Road users are pleading with the Transport Agency to fast-track safety improvement on a busy Wellington highway.
State Highway 58, also known as Haywards Hill, connects the Hutt Valley to Porirua, and the AA has described it as the most dangerous road in the Wellington region.
Over the past decade there have been over 200 crashes causing four deaths and 17 serious injuries on the section of road that joins SH2 and the Pauatahanui roundabout.
It was supposed to have a raft of safety upgrades finished by the time Transmission Gully opened next year, but the plan has been delayed.
Geordie Cassin is the chair of AA Wellington District Council, which represents Wellington AA members. He told the Greater Wellington Regional Council transport committee this morning it "beggared belief" that the improvements would not be done before Transmission Gully was up and running.
"We have made numerous submissions on State Highway 58, we have met with the agency to talk about this on many occasions, seeking improvements to safety on the road. Yet today, it remains the most dangerous State Highway in the Wellington region."
The package of improvements included straightening dangerous curves, improving intersections, installing median barriers and lowering the speed limit.
Mr Cassin said the AA supported the lowering of the speed limit to 80km/h - which happened last year - but was under the impression that the rest of the work would closely follow.
He said given the scrapping of the Petone-Grenada link as well, the agency should consider making the highway four lanes, or putting in more passing lanes to ease congestion.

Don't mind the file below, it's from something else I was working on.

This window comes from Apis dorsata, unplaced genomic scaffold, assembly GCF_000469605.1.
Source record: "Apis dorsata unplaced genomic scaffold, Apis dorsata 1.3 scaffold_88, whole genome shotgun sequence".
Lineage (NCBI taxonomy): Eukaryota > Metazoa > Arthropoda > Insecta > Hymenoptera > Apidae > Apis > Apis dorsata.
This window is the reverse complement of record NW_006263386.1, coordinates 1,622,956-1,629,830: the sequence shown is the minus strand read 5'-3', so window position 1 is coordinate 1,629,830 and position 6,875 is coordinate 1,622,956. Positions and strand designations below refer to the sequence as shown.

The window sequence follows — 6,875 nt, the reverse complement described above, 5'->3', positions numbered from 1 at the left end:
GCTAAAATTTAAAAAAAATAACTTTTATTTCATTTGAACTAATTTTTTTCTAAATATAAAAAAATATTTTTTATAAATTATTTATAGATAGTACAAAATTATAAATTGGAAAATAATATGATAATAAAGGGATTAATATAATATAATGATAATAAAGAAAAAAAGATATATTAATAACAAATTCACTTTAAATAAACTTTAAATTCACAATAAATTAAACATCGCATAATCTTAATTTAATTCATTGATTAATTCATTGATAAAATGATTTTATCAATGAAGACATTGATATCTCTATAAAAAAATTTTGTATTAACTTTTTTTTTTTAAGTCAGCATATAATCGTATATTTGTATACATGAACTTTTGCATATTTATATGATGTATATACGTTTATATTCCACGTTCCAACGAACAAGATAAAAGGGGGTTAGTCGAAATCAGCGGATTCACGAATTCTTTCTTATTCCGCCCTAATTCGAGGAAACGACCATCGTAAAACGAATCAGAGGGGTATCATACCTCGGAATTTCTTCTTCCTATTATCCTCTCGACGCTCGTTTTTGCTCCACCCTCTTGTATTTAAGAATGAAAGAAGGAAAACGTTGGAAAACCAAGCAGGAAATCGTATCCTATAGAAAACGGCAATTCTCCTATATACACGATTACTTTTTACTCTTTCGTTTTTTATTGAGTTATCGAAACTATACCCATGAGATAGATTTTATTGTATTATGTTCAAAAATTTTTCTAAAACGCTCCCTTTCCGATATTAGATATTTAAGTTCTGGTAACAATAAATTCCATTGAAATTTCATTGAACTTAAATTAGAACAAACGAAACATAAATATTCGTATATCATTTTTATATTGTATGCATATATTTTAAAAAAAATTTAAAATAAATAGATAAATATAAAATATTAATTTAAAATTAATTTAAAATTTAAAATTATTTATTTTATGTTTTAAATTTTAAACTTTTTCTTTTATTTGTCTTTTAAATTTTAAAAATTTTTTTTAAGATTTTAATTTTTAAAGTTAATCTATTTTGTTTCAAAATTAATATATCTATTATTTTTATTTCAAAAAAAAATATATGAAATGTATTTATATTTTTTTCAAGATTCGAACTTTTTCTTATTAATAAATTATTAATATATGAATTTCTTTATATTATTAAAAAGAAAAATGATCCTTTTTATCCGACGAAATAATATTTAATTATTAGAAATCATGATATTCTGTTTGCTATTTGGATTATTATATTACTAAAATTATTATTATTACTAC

It wants the council to lobby government for more money so the rest of the improvements could be rolled out quickly.
Ken McAdam has lived on Flightys Road off State Highway 58 - on the Porirua side - for 20 years.
He said without all the changes happening at once the lower speed limit had actually made it more dangerous to pull out of his road because cars followed each other more closely and there was less gaps in the traffic.
"I do it ... and I don't like it. All it takes is for that risk to be the wrong risk and there's drastic results.
"I've seen a couple [of crashes] within the last year and they've both been cars that need to be put on tow trucks ... they're not just fender benders."
He said he wanted roundabouts at Flightys Road and Moonshine Road - something that was in the original plan - but if that was not possible, there must be other, quicker, solutions.
"I mean we sit in rooms with minds that are supposedly far greater than mine on roading issues, and I would expect someone to be able to come up with a solution that at least covers the safety issues in the interim."
An estimated 8000 more cars a day will use SH58 when Transmission Gully opens and the AA quoted an NZTA 2016 report which said the number of high-severity incidents would likely double with this volume.
Mr McAdam said when that happened it would only be a matter of time before someone was killed.
"It's more than just the normal 'oh I can't get out of my street', it's becoming dangerous."
NZTA Wellington transport systems manager Mark Owen was at the meeting and said the original plan's timing was always going to be a challenge.
He said Transmission Gully construction on the Porirua side of SH58 and the development of a quarry in the same area meant also doing safety upgrades there could create congestion.
"It's a matter of doing what's appropriate. So we had an ambition to make all the safety improvements but with the challenges around land acquisition and consenting, often they can take long than predicted and that's one of the challenges we've got on this section of highway."
He said safety improvements on the Hutt Valley side of the highway would still go ahead with a construction contract due to be awarded soon, however the other side's future - from the summit down to Transmission Gully - was less certain, as funding for it was not yet available.
"[That stretch] is subject to consents and property so we can't move very easily when we've still got to buy property and sort through the consents."
He could not confirm whether the agency had tried to buy any land at this stage or whether the land would include houses.